Sunbeam said that despite not having a reached a retrans deal yet, it will let the satellite provider carry its Miami Fox affiliate’s coverage of the New York Giants-San Francisco 49ers game this Sunday at 6:30 p.m. as well as the pre-game show at 6 p.m., the post-game show, American Idol and a late edition of its local news that night.
The scorched-earth financial battle between Sunbeam Television’s Fox affiliate and DirecTV continued Wednesday, with WSVN blacked out for a fifth straight day on the satellite provider, and no cease-fire in sight.
The Sunbeam-owned Miami Fox affiliate and DirecTV negotiated directly Tuesday for the first time since the Fox affiliate cut its link to the satellite programming service at midnight Friday in a retransmission consent dispute.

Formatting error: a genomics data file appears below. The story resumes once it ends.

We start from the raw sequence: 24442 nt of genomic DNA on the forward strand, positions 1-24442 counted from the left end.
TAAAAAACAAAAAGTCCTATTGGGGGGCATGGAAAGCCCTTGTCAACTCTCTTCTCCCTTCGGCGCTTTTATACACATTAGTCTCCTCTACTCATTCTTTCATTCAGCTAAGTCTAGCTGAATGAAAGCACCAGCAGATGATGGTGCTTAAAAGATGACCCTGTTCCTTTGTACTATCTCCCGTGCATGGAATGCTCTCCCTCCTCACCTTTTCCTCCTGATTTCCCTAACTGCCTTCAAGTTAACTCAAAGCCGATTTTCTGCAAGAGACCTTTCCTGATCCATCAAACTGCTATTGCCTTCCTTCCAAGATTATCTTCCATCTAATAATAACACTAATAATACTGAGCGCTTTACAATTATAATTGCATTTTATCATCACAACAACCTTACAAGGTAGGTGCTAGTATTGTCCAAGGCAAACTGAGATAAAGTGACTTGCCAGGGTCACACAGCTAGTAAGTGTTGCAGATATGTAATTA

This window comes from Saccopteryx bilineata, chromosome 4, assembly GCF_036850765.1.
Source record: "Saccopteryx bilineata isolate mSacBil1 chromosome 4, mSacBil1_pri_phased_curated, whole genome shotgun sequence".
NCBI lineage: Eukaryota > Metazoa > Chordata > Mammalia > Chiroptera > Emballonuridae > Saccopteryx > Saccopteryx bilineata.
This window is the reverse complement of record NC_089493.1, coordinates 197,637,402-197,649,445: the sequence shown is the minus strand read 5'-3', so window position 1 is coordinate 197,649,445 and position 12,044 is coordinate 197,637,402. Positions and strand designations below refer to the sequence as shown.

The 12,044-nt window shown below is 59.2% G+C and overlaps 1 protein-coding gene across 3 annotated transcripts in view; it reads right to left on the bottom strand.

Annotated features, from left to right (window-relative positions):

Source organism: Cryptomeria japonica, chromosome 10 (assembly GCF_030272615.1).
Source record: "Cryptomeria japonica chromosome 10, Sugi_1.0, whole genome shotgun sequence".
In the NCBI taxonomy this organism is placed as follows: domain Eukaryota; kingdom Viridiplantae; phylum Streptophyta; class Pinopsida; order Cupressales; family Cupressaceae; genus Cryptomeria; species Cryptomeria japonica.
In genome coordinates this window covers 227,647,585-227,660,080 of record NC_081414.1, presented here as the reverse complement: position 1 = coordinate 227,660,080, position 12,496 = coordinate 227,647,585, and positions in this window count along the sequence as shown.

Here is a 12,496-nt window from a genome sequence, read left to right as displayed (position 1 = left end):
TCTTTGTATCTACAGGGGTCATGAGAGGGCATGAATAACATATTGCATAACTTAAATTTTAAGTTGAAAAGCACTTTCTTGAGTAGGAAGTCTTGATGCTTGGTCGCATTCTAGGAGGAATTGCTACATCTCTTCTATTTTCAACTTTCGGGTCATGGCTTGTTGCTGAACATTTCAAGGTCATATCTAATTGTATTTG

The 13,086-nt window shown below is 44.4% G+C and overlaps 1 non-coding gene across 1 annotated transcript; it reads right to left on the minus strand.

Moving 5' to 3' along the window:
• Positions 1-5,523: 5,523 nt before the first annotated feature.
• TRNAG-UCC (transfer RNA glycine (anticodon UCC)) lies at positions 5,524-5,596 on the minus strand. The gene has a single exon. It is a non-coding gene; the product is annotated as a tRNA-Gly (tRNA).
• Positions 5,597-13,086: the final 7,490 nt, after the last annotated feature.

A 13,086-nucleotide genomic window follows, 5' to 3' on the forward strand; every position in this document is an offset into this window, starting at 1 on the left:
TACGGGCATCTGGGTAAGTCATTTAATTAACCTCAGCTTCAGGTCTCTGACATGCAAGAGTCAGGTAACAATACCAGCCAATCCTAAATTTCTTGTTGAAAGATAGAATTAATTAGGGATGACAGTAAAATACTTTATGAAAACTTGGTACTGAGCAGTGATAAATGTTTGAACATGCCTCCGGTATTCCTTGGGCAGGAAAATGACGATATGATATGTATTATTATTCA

Football and showbiz fans in Boston and Miami took a hit Sunday as a carriage dispute between DirecTV and Sunbeam Television left subscribers unable to view the Packers-Giants NFL playoff game and then the Golden Globes broadcast by Sunbeam’s WHDH Boston and Fox affil WSVN Miami.
The Cordillera Communications-owned NBC affiliate in Corpus Christi, Texas, has asked the FCC to find that Time Warner Cable has negotiated in bad faith with it in its attempts to reach a new carriage agreement.
Fox affiliate WSVN Miami and NBC affil WHDH Boston could disappear from DirecTV satellite television dishes this weekend if a dispute over retransmission fees isn’t resolved. DirecTV said Wednesday that the stations’ owner, Sunbeam Television Corp., is threatening to pull their signals off the company’s dishes if a new agreement isn’t reached by Friday.
American Cable Association President and CEO Matthew M. Polka went public in support of Shenandoah Cable Television Co. (Shentel) in connection with a retransmission consent complaint filed last Thursday with the FCC by Allbritton Communications-owned WJLA, an ABC affiliate in Washington. Shentel filed its response Monday. “Based on the facts presented to the FCC, it’s […]